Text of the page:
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Dissident movement in Ukraine
Movement for Social and Economical Rights

NIKITIN, Oleksiy Vasylyovych

18.03.2006

(b. 20.02.1937, village of Fyodorvovskoye, Rognedynsky district, Bryansk region, Russia – d. spring 1984, Donetsk Psychiatric Hospital)

Mining engineer. Activist in defence of workers’ social and economic rights. Victim of punitive psychiatry

Oleksiy Nikitin was born into a peasant family with many children. His parents worked all their lives on the collective farm. In school Nikitin was leader of the Komsomol organization. After completing the Donetsk Mining Technical College, he served in the Soviet Army. He was demobilized in 1962 and worked in the mines as an electrician-mechanic while studying at the external department of the Electrical-Mechanical Faculty of the Donetsk Polytechnic Institute. In 1965 he joined the Communist Party. In 1967 he graduated from the institute, becoming a specialist in his field. 

From the 1960s he constantly approached the local and central Party bodies to defend workers’ interests and to complain about the administration’s infringements of labour legislation and safety standards. In 1969 he initiated a collective letter to the Central Committee of the Communist Party (signed by 130 people) about the illegal actions of the administration.

Nikitin attempted to create a workers’ rights group at his own mine. In 1970 he was expelled from the Communist Party, the reason given being “for a provocative letter”, and he soon lost his job. His appeal to the Congress of the Communist Party and to the court had no effect and he spent several years unemployed.

In 1971 he attempted to make contact with the embassies of foreign countries in Moscow in order to pass on documents, but was detained by KGB officers and sent to Donetsk.

On 13 January 1972 he was arrested under Article 187-1 of the Criminal Code of the Ukrainain SSR (“Dissemination of patently false statements defaming the Soviet political and social system”) and by a ruling of the court on 14 June 1972 sent for compulsory treatment to the Dnipropetrovsk Special Psychiatric Hospital.  In 1975 he was moved to a general psychiatric hospital from where, on 26 March 1976, he was released.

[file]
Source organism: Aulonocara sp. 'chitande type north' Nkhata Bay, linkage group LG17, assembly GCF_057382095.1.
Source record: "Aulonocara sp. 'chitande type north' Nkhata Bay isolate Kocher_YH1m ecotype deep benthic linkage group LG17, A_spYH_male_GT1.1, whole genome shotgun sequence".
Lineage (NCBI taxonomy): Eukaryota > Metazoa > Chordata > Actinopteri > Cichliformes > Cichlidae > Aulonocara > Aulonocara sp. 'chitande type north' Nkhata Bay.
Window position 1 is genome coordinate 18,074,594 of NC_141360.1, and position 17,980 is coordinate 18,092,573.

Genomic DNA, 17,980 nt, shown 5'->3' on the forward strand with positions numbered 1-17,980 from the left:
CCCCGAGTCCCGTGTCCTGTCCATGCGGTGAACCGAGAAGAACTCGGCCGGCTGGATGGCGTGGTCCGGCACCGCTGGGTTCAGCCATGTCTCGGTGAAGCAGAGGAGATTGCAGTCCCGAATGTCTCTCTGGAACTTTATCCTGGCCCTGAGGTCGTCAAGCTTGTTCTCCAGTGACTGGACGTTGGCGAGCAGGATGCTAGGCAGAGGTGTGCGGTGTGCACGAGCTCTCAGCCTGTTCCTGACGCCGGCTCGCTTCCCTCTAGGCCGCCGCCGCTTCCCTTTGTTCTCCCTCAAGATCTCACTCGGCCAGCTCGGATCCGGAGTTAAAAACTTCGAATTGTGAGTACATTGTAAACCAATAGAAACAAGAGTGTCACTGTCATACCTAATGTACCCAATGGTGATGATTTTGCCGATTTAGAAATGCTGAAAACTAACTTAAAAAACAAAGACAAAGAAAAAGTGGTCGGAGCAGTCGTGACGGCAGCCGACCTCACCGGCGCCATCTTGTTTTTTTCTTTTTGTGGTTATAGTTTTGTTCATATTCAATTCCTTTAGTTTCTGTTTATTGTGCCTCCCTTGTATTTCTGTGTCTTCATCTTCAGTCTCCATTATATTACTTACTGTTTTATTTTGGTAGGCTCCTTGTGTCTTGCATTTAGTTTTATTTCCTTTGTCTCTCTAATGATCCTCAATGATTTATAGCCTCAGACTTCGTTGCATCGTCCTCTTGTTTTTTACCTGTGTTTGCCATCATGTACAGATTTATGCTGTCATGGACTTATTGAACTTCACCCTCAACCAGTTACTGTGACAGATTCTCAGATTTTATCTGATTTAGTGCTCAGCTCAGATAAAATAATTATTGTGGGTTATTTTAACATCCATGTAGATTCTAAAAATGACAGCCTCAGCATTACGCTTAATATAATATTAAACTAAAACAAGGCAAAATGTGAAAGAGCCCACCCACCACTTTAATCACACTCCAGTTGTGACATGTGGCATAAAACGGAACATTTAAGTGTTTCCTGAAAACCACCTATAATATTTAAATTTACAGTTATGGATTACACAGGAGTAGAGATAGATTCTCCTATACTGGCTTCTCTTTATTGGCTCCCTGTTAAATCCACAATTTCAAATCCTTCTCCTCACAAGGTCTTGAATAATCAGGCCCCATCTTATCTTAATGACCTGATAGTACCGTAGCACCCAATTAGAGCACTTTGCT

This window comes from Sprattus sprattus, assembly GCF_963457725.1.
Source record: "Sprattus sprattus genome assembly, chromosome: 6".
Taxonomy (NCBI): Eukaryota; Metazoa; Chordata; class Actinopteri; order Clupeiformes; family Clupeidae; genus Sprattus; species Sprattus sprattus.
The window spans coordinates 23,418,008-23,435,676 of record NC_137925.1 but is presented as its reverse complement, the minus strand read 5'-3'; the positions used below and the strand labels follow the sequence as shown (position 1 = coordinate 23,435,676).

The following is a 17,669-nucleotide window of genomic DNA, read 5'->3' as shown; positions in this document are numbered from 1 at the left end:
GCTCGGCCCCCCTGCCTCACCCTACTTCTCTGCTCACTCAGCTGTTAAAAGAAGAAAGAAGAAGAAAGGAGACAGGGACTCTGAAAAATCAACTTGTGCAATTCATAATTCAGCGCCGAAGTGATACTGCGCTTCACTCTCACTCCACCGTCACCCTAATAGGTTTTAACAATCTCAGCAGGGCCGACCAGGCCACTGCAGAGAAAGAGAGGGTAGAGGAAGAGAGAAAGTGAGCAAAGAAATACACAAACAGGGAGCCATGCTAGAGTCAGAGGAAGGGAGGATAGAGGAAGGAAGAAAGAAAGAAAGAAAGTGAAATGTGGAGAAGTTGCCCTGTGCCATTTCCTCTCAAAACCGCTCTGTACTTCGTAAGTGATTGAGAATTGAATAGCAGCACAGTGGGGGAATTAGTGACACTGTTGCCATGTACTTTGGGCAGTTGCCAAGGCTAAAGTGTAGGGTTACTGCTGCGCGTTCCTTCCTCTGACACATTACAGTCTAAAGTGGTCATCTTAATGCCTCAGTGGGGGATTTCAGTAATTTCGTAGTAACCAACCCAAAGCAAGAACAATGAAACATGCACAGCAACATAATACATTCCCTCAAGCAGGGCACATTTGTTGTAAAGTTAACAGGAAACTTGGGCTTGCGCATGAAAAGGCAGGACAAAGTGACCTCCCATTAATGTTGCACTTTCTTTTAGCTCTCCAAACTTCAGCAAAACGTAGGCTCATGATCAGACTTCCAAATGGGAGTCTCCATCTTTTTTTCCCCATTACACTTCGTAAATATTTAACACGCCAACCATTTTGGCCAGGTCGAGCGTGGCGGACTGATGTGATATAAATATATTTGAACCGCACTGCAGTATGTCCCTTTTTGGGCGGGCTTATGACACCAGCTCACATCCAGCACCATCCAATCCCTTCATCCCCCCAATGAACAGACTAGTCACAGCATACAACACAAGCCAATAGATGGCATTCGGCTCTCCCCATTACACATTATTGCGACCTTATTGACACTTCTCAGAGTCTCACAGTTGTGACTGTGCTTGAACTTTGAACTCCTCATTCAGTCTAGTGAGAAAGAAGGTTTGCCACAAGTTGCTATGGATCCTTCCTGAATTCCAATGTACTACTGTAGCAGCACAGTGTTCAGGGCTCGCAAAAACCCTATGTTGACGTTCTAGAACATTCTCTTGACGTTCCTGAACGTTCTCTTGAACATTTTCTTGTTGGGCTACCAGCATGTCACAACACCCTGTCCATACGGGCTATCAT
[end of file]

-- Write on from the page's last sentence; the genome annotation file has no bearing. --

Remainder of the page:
After a year of being unable to find work, at the beginning of 1977, Nikitin again approached the Norwegian embassy in Moscow with a request to grant him political asylum. On leaving the embassy he was arrested, taken to Donetsk and placed in the city psychiatric hospital. After a month and a half, he escaped and hid in the Bryansk forests, however he was captured by KGB officers and placed in the Dnipropetrovsk Special Psychiatric Hospital. As punishment for disobedience he was subjected to neuroleptic (anti-psychotic) treatment.  He was moved to the Donetsk City Psychiatric Hospital.

In May 1980 Nikitin was released. In September of the same year an expert from the Working Committee against Psychiatric Abuse for Political Purposes, Anatoly KORYAGIN carried out an examination of Nikitin and found him mentally fit (KORYAGIN passed details about Nikitin’s medical history and his imprisonment to the West).

In November 1980 Nikitin addressed trade union organizations in Great Britain asking that they provide assistance to organize free trade unions in the USSR. He later met with foreign journalists who had come to Donetsk, told them about his hospitalization for several years in a special psychiatric hospital (SPH) for coming out in defence of human rights and organized meetings with miners who told the journalists about their life.

On 12 December 1980 Nikitin was forcibly hospitalized. When his sister visited him after a few days in hospital, she found him changed beyond recognition.  In accordance with a court ruling of 6 January 1981 he was for the third time sent to the Dnipropetrovsk SPH.  From 1982-1983 Nikitin was held in the Alma-Ata SPH, where he was operated on after stomach cancer was diagnosed.

In September 1983 Oleksiy Nikitin was moved to the Donetsk Psychiatric Hospital where he died in spring 1984.

 

Bibliography:

 

L. Alekseeva. История инакомыслия в СССР. /  The History of the Dissident Movement in the USSR. – Vilnius – Moscow: Vest, 1992  — pp. 29, 261, 314.

А.Русначенко. Національно-визвольний рух в Україні. / A. Rusnachenko. The National Liberation Movement in Ukraine.  – Kyiv: The O. Teliha Publishing house, 1998 — pp. 242, 243.

’Khronika tekushchykh sobytiy’ [‘Chronicle of Current Events’] (CCE) - New York: Khronika, 1981, No. 61.— p. 85.

Vesti iz SSSR [News from the USSR] . V. 1. 1978-1981.— Munich. Prava cheloveka — 1980, 23/24-19; 1981, 3-6.

Vesti iz SSSR. V. 2. 1982-1984.— Munich. Prava cheloveka — 1982, 1-21, 5-19.

Visnyk represiy v Ukraini  [Bulletin of repression in Ukraine]. External Representation of the Ukrainian Helsinki Group. – New York, 1984, No. 4.— p. 7.

I. Rapp

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